In conversation with 032c in 2018, Michele likened fashion to a “prison,” but assured that he was in the process of “restoring its creative freedom.” As this opening segment (equally austere and alarming) segued into ‘70s flares, block brights and Iris Apfel-esque eyewear Michele seemed to be doubling down on his message that if anything is to save you from becoming a fashion clone it is Gucci. Yet disrupting Michele’s on-brand thematic flow came an unexpected act of defiance. Breaking rank, model Ayesha Tan-Jones flashed their palms to the camera, revealing the hastily scrawled message “mental health is not fashion” to cameras and on-lookers. Going on to post a message on Instagram expressing solidarity with those struggling with their mental health, Tan-Jones proves that sometimes ethics come before aesthetics.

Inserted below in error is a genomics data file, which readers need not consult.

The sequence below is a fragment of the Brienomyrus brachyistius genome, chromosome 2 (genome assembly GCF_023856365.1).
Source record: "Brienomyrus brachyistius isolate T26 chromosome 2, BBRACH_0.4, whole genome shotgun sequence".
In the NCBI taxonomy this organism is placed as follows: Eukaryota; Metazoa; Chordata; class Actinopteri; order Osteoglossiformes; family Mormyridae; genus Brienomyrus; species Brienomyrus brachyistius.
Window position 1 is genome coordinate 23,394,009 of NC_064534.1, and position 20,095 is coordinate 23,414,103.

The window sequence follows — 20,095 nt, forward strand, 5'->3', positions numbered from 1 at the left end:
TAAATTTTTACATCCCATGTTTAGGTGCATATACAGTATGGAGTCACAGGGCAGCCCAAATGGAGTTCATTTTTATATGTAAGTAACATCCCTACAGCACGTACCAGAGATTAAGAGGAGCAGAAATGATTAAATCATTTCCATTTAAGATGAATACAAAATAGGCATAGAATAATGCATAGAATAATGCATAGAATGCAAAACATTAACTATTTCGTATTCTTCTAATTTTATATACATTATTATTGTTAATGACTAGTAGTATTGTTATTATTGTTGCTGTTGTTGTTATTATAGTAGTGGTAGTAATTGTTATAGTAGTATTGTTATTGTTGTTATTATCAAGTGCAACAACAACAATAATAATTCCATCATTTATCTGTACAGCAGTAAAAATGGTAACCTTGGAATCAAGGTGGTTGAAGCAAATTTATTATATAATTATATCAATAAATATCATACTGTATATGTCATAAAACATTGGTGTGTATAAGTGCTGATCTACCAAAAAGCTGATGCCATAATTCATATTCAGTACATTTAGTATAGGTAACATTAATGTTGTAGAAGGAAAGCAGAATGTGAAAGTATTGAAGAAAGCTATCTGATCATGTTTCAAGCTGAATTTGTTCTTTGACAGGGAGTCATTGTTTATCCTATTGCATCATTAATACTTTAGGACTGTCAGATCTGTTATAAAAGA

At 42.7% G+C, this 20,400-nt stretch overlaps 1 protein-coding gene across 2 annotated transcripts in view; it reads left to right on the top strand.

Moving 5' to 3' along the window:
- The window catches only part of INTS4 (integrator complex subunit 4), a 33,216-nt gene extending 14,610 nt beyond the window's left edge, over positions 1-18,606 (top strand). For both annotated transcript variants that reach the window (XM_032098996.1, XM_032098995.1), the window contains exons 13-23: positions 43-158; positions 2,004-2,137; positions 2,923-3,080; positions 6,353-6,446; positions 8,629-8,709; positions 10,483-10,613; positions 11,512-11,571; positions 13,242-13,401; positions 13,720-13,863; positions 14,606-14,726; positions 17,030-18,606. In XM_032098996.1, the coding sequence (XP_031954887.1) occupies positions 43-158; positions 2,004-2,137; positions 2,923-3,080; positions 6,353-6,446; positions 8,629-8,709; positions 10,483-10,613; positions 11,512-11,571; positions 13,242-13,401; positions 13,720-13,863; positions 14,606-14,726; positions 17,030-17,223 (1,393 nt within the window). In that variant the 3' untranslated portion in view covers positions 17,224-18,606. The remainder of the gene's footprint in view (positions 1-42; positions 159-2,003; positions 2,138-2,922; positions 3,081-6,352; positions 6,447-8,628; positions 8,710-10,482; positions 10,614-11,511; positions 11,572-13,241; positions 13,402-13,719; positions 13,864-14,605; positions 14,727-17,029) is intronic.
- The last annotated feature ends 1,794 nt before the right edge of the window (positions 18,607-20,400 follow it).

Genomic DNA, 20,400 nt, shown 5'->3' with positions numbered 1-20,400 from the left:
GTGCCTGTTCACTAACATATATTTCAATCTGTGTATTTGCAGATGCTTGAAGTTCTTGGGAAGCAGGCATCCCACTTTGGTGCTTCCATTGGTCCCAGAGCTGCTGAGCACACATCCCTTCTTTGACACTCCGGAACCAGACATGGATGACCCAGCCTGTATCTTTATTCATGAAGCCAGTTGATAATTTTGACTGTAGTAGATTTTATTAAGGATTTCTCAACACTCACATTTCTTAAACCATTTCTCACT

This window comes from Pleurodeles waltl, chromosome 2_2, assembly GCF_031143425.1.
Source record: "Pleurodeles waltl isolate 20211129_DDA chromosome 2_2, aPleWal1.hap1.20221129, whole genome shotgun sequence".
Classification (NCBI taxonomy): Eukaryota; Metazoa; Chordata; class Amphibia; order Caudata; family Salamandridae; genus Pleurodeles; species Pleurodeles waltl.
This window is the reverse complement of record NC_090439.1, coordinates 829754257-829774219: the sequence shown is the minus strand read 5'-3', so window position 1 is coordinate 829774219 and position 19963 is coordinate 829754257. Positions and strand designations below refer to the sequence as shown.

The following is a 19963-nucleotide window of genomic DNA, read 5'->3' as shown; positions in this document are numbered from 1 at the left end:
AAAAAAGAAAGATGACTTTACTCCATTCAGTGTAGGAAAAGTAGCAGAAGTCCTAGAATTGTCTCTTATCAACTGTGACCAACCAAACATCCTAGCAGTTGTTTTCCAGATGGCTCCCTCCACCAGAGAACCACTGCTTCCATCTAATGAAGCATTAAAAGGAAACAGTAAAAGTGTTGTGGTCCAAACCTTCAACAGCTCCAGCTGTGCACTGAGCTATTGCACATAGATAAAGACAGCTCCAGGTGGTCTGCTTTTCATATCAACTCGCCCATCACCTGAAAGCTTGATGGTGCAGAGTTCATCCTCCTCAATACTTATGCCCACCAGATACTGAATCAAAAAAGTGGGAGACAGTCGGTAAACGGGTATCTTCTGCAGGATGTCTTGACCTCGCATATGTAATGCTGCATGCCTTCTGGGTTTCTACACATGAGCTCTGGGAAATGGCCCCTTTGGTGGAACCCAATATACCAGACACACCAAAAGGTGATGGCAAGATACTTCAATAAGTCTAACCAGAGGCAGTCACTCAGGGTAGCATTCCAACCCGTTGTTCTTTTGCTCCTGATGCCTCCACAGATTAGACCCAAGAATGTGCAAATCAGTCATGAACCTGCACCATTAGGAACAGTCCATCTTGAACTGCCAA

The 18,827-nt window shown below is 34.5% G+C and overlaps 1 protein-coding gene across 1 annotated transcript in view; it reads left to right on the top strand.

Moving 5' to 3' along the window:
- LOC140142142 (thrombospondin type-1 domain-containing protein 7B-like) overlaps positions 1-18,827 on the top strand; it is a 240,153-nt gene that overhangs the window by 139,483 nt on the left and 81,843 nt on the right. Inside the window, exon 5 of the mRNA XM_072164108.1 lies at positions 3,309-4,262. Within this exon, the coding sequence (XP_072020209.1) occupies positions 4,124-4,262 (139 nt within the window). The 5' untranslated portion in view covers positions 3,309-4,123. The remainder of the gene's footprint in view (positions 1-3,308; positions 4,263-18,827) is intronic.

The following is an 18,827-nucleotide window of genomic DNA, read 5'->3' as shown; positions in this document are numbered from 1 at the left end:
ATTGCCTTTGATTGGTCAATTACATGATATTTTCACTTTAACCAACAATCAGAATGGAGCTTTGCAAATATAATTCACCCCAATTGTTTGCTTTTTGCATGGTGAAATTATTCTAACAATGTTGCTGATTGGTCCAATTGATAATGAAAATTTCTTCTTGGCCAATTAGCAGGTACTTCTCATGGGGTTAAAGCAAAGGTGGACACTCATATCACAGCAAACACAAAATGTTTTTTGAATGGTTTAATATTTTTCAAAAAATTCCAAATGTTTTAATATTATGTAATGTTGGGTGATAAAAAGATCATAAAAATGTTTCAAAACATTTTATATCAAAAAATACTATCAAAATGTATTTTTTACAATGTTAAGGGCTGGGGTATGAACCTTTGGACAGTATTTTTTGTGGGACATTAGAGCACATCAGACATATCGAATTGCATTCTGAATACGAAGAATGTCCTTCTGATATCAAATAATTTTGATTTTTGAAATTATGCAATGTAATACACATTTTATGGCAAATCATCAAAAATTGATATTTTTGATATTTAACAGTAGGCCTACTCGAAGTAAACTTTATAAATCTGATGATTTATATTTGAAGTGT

24 September 2019